I have to admit that I was pretty stunned when I read this article by Curtis Johnson, my counterpart at the Huntington Herald-Dispatch. In Curtis’ telling, Cabell County Circuit Judge Alfred Ferguson kicked him out of an evidentiary hearing in open court after Curtis (quite correctly) refused to promise not to report on the hearing’s contents.

Here’s what Ferguson said later by way of an explanation, according to the article:

“When I’ve got this hearing scheduled and people there … I just can’t stop the court proceedings for the news media,” he said.

Oh, yes you can, judge. In fact, that’s exactly what you should have done. Or do West Virginia’s Supreme Court of Appeals’ rulings on press access no longer apply?

This isn’t the only time the issue of excluding the press from a criminal hearing has come up recently (cough, Tim Halloran, cough). So here, for the benefit of Ferguson, Halloran and any other judicial officer who want to arbitrarily boot reporters from his or her courtroom without prior warning, is a refresher on West Virginia’s open courts laws.

First, there’s Article III, Section 17 of the West Virginia Constitution:

The courts of this State shall be open, and every person, for an injury done to him, in his person, property or reputation, shall have remedy by due course of law; and justice shall be administered without sale, denial or delay.

In fact, under West Virginia law, even quasi-judicial proceedings, such as disciplinary hearings for doctors and lawyers, are open to the public, thanks in no small part to the crusading efforts of late Gazette publisher W.E. “Ned” Chilton III in Daily Gazette Co.,Inc. v. Committee on Legal Ethics of the West Virginia State Bar (1984) and Daily Gazette Co., Inc. v. West Virginia Board of Medicine (1986).

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Campaign spending: open for business?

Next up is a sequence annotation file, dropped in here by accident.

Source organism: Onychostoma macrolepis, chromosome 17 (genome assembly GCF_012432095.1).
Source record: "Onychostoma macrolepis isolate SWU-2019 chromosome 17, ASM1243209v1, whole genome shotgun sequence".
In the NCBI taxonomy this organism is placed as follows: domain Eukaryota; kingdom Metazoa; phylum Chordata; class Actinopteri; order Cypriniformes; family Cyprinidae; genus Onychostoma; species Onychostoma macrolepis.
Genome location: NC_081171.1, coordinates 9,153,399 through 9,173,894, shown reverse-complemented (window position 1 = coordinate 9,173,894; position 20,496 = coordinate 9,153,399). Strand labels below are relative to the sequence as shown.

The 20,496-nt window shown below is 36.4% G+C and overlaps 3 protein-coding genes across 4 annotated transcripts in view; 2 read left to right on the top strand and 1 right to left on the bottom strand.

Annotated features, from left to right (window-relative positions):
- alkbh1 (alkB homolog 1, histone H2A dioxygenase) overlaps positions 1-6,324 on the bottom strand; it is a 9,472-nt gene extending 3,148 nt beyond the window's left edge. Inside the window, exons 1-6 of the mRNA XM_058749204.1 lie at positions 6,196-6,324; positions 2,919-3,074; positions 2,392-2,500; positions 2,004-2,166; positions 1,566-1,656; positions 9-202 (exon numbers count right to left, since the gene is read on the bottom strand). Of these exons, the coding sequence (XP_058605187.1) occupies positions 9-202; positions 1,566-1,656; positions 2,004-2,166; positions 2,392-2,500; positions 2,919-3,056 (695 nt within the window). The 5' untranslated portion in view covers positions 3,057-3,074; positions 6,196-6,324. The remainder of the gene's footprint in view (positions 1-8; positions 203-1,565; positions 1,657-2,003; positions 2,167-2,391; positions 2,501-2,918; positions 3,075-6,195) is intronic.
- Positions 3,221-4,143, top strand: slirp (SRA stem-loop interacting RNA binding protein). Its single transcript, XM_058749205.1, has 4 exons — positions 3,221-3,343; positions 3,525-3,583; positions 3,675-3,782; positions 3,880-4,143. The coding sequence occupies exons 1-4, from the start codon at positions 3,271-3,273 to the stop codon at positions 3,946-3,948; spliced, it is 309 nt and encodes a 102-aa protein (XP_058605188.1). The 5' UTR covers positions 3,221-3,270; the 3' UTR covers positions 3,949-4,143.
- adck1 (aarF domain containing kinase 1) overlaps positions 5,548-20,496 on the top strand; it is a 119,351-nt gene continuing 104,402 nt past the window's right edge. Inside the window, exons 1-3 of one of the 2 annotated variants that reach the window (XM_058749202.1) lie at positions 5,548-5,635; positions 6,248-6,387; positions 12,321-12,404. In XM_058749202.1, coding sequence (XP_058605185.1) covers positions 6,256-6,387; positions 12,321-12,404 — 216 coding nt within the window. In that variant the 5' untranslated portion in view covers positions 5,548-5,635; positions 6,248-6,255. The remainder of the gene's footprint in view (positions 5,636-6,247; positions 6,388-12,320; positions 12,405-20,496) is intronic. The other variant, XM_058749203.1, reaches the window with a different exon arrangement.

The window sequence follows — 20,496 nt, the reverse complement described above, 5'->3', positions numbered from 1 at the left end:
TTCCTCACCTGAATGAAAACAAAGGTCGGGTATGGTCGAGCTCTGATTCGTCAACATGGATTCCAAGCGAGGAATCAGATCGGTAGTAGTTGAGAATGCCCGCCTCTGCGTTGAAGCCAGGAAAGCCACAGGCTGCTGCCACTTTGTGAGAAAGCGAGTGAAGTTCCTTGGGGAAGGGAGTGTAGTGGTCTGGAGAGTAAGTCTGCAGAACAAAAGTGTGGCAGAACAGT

39197024.jpgLast month, at the first public meeting of the Independent Commission on Judicial Reform, several speakers from North Carolina extolled the virtues of the Tarheel State’s public financing option, in place since the 2004 election. Public financing, they said, helps insulate judicial candidates from the appearance of undue influence from campaign donors.

(A quick aside: Judges are in a tricky spot when it comes to campaign fund raising. They cannot personally solicit campaign donations, and most will tell you that they never look at the list of contributors that their campaign treasurers submit to the Secretary of State. In practical terms, however, this doesn’t mean that they don’t know who gives them money. They get a pretty good idea of who is supporting them, including lawyers, when they go to their own fundraising events. And in case it has escaped notice, many lawyers will take the first chance they get to remind judges that they gave money to their campaign. But, as a recent advisory opinion from the Judicial Investigation Commission reiterated in March, the existence of a campaign donation from a lawyer to a judge does not by itself require a judge to step down from any case involving that lawyer. The most any individual can give is $1,000, both in the primary and the general election.)

But back to campaign spending. Other speakers at the forum, including campaign law expert Kenneth A. Gross, warned the commissioners that public financing won’t touch independent expenditures. In fact, the trend has been for courts to ease restrictions on campaign spending, he said.

He and others are monitoring how the U.S. Supreme Court handles the Citizens United v. Federal Elections Commission case. In a rather extraordinary move, the justices asked for a rehearing of a case, and scheduled it for yesterday, during their summer recess. At issue in this case is whether the U.S. Supreme Court will overturn a ban on corporate spending in elections that has been in place since 1907.